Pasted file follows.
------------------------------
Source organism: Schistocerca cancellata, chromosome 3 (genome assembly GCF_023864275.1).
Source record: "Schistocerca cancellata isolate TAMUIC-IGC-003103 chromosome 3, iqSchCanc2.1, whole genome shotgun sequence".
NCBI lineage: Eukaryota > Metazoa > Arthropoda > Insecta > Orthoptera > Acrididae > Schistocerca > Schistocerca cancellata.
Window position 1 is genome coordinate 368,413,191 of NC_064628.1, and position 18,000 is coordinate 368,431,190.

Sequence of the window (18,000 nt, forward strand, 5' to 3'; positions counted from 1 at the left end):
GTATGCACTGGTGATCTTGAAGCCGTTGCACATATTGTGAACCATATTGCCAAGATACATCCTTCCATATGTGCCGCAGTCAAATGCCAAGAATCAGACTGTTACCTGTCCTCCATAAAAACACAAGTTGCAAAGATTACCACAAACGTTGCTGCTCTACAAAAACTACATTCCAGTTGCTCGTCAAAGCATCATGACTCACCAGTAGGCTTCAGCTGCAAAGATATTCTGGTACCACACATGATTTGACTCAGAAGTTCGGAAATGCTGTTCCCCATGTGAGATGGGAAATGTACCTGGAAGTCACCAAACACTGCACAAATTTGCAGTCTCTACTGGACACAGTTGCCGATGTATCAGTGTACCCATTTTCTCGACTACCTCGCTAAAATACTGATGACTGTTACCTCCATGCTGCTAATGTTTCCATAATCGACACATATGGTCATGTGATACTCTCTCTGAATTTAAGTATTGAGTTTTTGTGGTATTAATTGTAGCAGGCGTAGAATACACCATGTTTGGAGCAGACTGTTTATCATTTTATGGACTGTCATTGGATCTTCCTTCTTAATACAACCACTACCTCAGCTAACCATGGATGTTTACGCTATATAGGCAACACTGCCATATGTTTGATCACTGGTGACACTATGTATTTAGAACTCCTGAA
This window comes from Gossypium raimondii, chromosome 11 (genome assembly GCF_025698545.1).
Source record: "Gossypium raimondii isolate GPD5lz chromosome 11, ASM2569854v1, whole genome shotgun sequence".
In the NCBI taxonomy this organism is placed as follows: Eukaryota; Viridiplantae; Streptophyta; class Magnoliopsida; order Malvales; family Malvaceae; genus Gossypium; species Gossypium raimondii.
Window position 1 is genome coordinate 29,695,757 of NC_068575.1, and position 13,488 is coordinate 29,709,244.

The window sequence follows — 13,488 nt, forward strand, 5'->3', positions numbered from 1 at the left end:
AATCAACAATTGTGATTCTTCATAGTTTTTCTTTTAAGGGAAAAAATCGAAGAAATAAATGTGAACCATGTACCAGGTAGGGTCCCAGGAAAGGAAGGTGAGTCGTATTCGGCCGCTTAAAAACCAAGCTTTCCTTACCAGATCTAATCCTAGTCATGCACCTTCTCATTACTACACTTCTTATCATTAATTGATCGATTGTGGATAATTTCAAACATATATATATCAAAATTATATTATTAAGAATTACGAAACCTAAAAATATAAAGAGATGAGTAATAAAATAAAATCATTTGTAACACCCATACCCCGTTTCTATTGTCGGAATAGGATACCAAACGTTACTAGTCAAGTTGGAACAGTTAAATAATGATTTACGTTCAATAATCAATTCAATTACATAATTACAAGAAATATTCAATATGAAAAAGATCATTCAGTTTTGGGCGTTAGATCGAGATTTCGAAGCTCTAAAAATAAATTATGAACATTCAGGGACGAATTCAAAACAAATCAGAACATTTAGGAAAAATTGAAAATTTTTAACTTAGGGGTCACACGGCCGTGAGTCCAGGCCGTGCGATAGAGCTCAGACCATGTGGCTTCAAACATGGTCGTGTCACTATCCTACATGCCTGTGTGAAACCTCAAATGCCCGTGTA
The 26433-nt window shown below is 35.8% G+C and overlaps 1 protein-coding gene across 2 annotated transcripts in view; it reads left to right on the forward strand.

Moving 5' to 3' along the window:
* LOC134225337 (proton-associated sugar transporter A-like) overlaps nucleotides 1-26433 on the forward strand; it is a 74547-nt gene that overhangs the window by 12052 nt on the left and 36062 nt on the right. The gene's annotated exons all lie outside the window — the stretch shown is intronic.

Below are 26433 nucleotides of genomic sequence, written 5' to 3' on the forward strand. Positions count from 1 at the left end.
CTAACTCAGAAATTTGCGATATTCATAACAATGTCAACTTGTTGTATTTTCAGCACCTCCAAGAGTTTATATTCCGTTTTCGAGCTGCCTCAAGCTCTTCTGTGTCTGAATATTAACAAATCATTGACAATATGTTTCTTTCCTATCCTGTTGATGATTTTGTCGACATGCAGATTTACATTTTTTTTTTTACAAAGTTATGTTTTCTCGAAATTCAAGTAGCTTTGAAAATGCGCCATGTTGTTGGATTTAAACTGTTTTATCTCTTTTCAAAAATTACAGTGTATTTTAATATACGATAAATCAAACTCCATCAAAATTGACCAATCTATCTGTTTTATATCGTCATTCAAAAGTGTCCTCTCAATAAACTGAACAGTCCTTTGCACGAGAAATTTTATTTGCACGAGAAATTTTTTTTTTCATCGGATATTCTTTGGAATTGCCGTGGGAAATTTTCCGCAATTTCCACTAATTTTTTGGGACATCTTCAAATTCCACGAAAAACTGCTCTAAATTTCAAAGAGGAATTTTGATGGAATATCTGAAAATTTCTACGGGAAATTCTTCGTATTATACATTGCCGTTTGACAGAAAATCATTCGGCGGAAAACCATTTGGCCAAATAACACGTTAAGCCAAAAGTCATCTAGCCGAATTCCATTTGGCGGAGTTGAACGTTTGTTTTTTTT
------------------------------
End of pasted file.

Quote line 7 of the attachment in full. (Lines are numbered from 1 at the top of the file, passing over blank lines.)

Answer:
This window comes from Gossypium raimondii, chromosome 11 (genome assembly GCF_025698545.1).